[8] Waters - Water and Sewer Districts - Connection Fees - Conditions Precedent - Adopted Comprehensive Plan. For purposes of former RCW 57.08.010, under which a water district may not set water service connection charges unless it has first adopted a general comprehensive water plan, a general comprehensive water plan is "adopted" once it has been approved by resolution of the district's governing board. A district's "adoption" of a general comprehensive water plan does not depend upon whether the plan has become effective by the approval of other jurisdictions affected by the plan.

[9] Waters - Water and Sewer Districts - Rates - Service Fees - Validity - Conditions Precedent. Under former Title 57 RCW, there are no statutory conditions precedent to a water district's assessment or modification of water service fees.

[10] Statutes - Construction - Exclusion and Inclusion - In General. Where a statute specifically designates the things or classes of things upon which it operates, an inference arises that all things or classes of things omitted from it were intentionally omitted by the Legislature.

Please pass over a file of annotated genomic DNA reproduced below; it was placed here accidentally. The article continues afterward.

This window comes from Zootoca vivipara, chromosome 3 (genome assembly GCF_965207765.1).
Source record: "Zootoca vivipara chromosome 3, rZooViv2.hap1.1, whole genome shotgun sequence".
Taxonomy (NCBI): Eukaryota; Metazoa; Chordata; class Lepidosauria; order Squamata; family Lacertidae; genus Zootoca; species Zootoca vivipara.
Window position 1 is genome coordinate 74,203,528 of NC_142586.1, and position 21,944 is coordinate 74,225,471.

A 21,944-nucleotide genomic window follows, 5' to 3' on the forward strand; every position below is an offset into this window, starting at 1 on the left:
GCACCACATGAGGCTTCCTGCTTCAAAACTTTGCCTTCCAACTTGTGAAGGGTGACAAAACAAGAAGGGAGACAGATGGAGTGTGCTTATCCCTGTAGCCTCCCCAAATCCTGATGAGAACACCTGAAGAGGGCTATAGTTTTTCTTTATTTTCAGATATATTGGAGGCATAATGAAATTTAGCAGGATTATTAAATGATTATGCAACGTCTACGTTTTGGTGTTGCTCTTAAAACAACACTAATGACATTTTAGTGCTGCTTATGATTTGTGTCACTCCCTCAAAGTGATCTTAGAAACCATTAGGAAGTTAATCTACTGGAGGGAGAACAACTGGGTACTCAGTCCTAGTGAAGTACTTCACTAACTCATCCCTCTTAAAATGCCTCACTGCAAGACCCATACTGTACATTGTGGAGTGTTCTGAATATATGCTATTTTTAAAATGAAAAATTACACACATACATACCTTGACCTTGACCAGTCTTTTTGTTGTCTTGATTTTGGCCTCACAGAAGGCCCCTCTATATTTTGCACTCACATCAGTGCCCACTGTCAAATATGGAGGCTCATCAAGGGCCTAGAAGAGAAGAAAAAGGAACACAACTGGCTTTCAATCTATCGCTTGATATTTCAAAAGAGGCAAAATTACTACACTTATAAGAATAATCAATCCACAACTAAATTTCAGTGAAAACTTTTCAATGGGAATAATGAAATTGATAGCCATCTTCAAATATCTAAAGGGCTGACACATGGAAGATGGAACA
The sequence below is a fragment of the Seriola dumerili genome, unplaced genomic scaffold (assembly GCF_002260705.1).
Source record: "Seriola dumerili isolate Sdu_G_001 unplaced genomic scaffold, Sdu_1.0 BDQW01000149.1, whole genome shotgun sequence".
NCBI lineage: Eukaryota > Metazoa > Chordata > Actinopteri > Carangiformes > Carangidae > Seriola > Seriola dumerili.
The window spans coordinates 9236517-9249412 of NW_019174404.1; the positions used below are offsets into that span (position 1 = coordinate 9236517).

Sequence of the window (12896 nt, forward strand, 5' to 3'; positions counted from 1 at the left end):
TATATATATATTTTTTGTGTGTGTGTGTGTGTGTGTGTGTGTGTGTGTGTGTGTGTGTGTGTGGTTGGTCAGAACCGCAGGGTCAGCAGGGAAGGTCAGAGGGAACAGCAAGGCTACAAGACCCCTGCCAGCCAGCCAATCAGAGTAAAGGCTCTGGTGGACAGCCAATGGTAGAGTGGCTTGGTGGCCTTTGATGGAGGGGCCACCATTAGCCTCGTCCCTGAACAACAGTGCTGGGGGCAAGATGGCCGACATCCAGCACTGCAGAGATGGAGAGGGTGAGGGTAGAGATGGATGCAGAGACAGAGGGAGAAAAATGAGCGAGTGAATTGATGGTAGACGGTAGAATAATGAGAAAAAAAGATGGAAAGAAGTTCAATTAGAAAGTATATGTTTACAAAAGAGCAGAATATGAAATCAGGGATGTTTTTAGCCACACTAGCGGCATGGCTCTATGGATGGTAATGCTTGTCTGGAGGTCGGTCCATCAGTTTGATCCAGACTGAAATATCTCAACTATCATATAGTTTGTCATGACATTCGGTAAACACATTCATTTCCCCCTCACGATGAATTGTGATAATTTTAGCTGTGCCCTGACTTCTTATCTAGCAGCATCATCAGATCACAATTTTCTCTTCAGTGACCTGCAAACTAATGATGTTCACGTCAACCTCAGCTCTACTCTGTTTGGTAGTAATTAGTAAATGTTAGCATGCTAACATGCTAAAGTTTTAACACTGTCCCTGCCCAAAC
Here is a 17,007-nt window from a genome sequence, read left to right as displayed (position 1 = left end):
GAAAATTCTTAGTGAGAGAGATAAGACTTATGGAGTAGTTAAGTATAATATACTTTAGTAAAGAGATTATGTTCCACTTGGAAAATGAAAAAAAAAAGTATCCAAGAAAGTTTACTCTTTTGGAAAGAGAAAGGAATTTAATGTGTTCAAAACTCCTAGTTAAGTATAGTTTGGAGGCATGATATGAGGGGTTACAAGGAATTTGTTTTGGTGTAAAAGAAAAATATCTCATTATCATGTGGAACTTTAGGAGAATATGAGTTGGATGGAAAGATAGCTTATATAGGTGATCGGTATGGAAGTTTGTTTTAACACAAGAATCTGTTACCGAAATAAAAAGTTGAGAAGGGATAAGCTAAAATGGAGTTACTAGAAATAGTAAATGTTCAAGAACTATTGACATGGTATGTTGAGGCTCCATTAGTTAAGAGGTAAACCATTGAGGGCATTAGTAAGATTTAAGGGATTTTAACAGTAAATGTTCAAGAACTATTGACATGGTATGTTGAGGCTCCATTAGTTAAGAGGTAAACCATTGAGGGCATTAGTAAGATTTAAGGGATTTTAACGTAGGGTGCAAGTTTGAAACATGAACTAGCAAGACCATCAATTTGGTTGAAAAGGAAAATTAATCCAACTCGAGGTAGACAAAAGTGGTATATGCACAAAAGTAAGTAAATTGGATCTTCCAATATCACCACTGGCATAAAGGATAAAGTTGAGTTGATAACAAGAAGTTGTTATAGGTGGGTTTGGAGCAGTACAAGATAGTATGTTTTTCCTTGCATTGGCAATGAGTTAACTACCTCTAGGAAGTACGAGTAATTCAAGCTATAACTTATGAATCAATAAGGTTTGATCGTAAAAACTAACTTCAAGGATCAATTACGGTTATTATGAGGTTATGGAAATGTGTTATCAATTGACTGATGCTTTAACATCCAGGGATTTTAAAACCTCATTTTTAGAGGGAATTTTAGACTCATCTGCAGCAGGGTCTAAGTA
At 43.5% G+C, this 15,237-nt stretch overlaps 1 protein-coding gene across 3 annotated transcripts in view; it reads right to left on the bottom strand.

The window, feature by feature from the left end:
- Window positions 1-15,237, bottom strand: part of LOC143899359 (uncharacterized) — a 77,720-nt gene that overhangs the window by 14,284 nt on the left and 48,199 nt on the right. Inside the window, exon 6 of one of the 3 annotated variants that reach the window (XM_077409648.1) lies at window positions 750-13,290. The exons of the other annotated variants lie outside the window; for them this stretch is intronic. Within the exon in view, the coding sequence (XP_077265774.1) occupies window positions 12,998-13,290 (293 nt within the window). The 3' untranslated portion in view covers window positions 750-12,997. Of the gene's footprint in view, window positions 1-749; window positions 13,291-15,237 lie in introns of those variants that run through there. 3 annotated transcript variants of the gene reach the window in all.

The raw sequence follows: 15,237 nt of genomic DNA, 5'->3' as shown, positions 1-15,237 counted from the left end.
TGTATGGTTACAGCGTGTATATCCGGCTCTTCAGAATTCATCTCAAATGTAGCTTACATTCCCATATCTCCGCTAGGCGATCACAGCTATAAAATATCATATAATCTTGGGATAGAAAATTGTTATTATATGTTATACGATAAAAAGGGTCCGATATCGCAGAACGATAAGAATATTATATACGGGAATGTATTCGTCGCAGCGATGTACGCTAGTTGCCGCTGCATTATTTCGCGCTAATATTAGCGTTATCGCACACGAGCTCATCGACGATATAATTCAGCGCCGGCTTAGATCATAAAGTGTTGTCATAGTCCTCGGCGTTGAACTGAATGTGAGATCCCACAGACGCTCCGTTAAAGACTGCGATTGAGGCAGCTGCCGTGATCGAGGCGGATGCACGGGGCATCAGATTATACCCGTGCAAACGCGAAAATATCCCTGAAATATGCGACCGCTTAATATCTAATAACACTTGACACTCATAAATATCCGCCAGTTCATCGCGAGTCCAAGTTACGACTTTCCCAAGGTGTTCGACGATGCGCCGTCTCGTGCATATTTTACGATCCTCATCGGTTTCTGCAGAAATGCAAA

[11] Utilities Services - Municipal Utilities - Water Service - WUTC Regulation - Validity. For purposes of Title 80 RCW, a municipal water district is not a water company or a public service company subject to regulation by the Washington Utilities and Transportation Commission.

[12] Consumer Protection - Exemptions - Political Subdivision of State - Municipal Corporations - Water Districts. A water district, as a municipal corporation and political subdivision of the state, is not subject to the Consumer Protection

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Act (chapter 19.86 RCW).

[13] Waters - Water and Sewer Districts - Rates - Modification - Notice - Necessity. Title 57 RCW does not require a water district to provide public notice of proposed rate changes.